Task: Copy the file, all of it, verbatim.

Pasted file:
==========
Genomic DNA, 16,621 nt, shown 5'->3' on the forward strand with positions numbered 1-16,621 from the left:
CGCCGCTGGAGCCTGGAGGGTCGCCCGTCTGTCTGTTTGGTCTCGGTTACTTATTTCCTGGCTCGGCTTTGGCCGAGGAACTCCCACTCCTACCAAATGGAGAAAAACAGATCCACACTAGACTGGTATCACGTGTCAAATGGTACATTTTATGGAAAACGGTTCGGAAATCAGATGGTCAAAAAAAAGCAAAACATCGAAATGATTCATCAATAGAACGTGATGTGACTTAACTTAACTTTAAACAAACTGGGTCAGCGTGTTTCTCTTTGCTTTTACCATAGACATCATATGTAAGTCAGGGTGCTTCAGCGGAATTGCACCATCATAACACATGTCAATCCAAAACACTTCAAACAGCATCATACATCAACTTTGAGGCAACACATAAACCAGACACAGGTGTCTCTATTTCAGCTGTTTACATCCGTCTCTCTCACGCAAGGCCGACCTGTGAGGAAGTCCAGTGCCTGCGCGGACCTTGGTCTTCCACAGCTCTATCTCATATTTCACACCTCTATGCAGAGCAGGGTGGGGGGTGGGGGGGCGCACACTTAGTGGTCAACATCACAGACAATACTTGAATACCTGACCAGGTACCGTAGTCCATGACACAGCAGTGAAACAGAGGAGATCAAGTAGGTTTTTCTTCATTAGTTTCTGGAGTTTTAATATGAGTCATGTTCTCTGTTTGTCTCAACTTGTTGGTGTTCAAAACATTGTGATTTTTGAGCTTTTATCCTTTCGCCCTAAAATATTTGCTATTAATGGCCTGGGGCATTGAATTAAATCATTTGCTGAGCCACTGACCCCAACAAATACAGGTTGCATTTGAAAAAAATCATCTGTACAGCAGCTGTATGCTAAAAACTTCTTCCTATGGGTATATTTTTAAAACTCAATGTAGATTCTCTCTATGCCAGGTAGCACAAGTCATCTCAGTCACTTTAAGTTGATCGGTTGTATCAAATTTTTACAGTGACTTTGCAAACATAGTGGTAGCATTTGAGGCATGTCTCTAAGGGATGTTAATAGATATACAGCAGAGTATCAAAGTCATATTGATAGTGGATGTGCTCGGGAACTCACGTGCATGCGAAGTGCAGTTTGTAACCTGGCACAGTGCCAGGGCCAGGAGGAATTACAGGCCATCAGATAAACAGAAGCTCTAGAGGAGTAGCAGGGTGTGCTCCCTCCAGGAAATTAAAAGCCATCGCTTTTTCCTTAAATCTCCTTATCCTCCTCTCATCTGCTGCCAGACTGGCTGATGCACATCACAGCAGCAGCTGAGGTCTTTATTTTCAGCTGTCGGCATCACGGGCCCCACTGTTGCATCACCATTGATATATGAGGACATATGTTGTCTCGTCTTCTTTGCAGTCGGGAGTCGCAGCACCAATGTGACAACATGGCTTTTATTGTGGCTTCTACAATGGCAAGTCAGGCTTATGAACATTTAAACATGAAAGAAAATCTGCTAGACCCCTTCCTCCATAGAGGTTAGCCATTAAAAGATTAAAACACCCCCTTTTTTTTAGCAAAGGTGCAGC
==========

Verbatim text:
Genomic DNA, 16,621 nt, shown 5'->3' on the forward strand with positions numbered 1-16,621 from the left:
CGCCGCTGGAGCCTGGAGGGTCGCCCGTCTGTCTGTTTGGTCTCGGTTACTTATTTCCTGGCTCGGCTTTGGCCGAGGAACTCCCACTCCTACCAAATGGAGAAAAACAGATCCACACTAGACTGGTATCACGTGTCAAATGGTACATTTTATGGAAAACGGTTCGGAAATCAGATGGTCAAAAAAAAGCAAAACATCGAAATGATTCATCAATAGAACGTGATGTGACTTAACTTAACTTTAAACAAACTGGGTCAGCGTGTTTCTCTTTGCTTTTACCATAGACATCATATGTAAGTCAGGGTGCTTCAGCGGAATTGCACCATCATAACACATGTCAATCCAAAACACTTCAAACAGCATCATACATCAACTTTGAGGCAACACATAAACCAGACACAGGTGTCTCTATTTCAGCTGTTTACATCCGTCTCTCTCACGCAAGGCCGACCTGTGAGGAAGTCCAGTGCCTGCGCGGACCTTGGTCTTCCACAGCTCTATCTCATATTTCACACCTCTATGCAGAGCAGGGTGGGGGGTGGGGGGGCGCACACTTAGTGGTCAACATCACAGACAATACTTGAATACCTGACCAGGTACCGTAGTCCATGACACAGCAGTGAAACAGAGGAGATCAAGTAGGTTTTTCTTCATTAGTTTCTGGAGTTTTAATATGAGTCATGTTCTCTGTTTGTCTCAACTTGTTGGTGTTCAAAACATTGTGATTTTTGAGCTTTTATCCTTTCGCCCTAAAATATTTGCTATTAATGGCCTGGGGCATTGAATTAAATCATTTGCTGAGCCACTGACCCCAACAAATACAGGTTGCATTTGAAAAAAATCATCTGTACAGCAGCTGTATGCTAAAAACTTCTTCCTATGGGTATATTTTTAAAACTCAATGTAGATTCTCTCTATGCCAGGTAGCACAAGTCATCTCAGTCACTTTAAGTTGATCGGTTGTATCAAATTTTTACAGTGACTTTGCAAACATAGTGGTAGCATTTGAGGCATGTCTCTAAGGGATGTTAATAGATATACAGCAGAGTATCAAAGTCATATTGATAGTGGATGTGCTCGGGAACTCACGTGCATGCGAAGTGCAGTTTGTAACCTGGCACAGTGCCAGGGCCAGGAGGAATTACAGGCCATCAGATAAACAGAAGCTCTAGAGGAGTAGCAGGGTGTGCTCCCTCCAGGAAATTAAAAGCCATCGCTTTTTCCTTAAATCTCCTTATCCTCCTCTCATCTGCTGCCAGACTGGCTGATGCACATCACAGCAGCAGCTGAGGTCTTTATTTTCAGCTGTCGGCATCACGGGCCCCACTGTTGCATCACCATTGATATATGAGGACATATGTTGTCTCGTCTTCTTTGCAGTCGGGAGTCGCAGCACCAATGTGACAACATGGCTTTTATTGTGGCTTCTACAATGGCAAGTCAGGCTTATGAACATTTAAACATGAAAGAAAATCTGCTAGACCCCTTCCTCCATAGAGGTTAGCCATTAAAAGATTAAAACACCCCCTTTTTTTTAGCAAAGGTGCAGC